Oil worker, Mr. Alexander Tait (29), 23 Hillside Pitmedden, was very disappointed the concert was off. He saw Rory Gal in London. “These people will really be missing something by not seeing him, “ he said.

Charlotte Bain (17) 61 Provost Barclay Drive, Stonehaven, a Civil Servant, was another disappointed fan, “I hope we get our money back”, she said.


Third year biochemistry student, Sarah Meredith (21) Johnston Halls of Residence, Aberdeen said “ I hope he agrees to do another concert.”

Last night, Telemech manager, Mr. Allen Booth, organiser of the Aberdeen concert, was trying to arrange another one, but it was not yet certain whether it would come off.

Mr. Booth said Rory had made every effort to get to Aberdeen. He had hired a taxi from Cork to Dublin and chartered a pane there, but had been refused permission to take off.

“I cannot say for certain, but we hope to get the band here at the end of their Scottish tour. I will be provisionally booking the Music Hall tomorrow, but I cannot give a definite date until I have spoken to the promoter, “ he said.

Mr. Booth added that last night's tickets would be valid for the new concert, if there was one. He could give no guarantee of anyone getting their money back until he had consulted the promoter.

'Evening Express'
14 Jan 1977


An apology is posted on behalf of Rory stating a new concert date early February 1977 is to be confirmed.
'Tickets will be valid'

'Press and Journal'
14 Jan 1977

Rock Guitarist Rory Gallagher, who failed to make it to Aberdeen last night for his concert at the Music hall is likely to return to the city early next month.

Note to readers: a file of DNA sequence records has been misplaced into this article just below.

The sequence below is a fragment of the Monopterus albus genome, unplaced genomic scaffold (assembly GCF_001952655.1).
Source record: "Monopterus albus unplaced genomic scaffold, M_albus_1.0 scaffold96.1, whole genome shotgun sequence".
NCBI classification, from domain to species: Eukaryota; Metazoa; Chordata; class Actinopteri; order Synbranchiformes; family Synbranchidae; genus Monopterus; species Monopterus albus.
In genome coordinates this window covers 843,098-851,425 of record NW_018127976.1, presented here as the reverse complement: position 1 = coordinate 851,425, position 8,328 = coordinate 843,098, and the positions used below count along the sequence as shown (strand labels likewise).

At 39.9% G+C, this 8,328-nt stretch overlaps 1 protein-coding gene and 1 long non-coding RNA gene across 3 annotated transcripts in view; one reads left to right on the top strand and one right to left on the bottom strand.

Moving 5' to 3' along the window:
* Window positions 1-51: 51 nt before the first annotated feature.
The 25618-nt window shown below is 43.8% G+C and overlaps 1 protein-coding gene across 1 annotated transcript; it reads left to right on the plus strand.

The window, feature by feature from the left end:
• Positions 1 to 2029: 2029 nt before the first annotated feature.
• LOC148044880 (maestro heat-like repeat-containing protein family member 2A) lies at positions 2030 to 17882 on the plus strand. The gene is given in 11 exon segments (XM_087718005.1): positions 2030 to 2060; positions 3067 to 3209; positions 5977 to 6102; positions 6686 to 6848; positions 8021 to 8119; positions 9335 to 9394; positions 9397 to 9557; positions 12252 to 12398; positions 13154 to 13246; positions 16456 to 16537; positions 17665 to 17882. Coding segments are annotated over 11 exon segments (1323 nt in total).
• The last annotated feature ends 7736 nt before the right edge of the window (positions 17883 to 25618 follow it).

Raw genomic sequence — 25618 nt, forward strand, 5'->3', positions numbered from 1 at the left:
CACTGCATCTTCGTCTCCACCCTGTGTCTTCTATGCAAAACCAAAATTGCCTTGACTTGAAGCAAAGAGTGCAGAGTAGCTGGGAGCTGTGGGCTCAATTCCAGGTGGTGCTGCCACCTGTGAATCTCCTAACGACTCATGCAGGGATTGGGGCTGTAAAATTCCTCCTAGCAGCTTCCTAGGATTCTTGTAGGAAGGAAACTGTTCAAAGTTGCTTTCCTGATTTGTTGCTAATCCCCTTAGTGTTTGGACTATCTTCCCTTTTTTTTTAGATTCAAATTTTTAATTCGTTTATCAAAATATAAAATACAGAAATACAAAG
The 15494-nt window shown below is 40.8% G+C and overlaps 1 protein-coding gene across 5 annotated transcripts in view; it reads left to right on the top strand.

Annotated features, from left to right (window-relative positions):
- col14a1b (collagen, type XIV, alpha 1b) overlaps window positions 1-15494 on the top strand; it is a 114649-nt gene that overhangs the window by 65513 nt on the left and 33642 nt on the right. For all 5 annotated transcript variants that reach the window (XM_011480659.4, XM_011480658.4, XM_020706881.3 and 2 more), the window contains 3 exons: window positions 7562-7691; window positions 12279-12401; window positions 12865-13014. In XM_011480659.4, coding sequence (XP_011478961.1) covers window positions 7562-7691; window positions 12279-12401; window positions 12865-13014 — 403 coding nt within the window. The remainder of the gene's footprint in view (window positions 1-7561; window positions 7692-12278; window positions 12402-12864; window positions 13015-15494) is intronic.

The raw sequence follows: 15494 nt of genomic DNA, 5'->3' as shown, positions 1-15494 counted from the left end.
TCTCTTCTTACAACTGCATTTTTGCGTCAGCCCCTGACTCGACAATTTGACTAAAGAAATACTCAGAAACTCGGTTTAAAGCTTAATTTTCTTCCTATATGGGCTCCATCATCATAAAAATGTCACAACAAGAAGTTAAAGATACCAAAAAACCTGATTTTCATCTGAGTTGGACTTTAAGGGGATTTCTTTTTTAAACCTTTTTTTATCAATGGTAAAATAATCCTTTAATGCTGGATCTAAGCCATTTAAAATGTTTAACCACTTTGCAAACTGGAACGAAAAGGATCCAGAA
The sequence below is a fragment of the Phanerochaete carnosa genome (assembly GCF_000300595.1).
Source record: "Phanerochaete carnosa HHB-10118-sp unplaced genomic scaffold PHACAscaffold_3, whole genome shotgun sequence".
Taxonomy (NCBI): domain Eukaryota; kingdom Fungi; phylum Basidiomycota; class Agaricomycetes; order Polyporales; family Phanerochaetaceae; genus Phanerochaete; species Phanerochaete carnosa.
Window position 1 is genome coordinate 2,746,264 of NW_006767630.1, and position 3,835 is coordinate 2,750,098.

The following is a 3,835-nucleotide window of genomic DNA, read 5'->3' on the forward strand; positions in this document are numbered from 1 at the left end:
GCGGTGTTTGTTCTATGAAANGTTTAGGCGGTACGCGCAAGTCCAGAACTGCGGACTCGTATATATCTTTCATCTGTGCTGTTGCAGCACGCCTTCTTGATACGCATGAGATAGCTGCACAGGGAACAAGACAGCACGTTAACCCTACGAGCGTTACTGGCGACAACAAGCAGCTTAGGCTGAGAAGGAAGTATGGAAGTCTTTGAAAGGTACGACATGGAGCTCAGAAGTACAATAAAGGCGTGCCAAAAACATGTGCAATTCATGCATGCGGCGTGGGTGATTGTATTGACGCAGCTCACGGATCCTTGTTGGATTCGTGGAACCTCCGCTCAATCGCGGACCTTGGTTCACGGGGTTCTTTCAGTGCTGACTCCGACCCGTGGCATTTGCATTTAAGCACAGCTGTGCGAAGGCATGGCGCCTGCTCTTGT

The concert, which was almost a sell-out, was canceled after Gallagher was stranded at Cork Airport in Ireland.

Mr. Alian Booth, manager of Telemech in Aberdeen, said the guitarist had made every effort to fly to Aberdeen, but weather conditions prevented his plane taking off.

Mr. Booth said ticket holders for last night's concert should hold on to their tickets, as they will be valid for the replacement date.

He added: “The wheels are in motion to get another date fixed up and we should have him back early next month.”

    And he certainly was; the date was rescheduled for 10 Feb. 1977. The papers again say it all:

'Press and Journal'
11 Feb. 1977
Gallagher has fans dancing in aisles

Four years ago, Rory Gallagher made a promise to return to Aberdeen
some day. At the Music Hall last night, the Irish rock guitarist fulfilled his pledge- and the capacity audience loved every one of the 150 minutes of gutsy, driving rock music.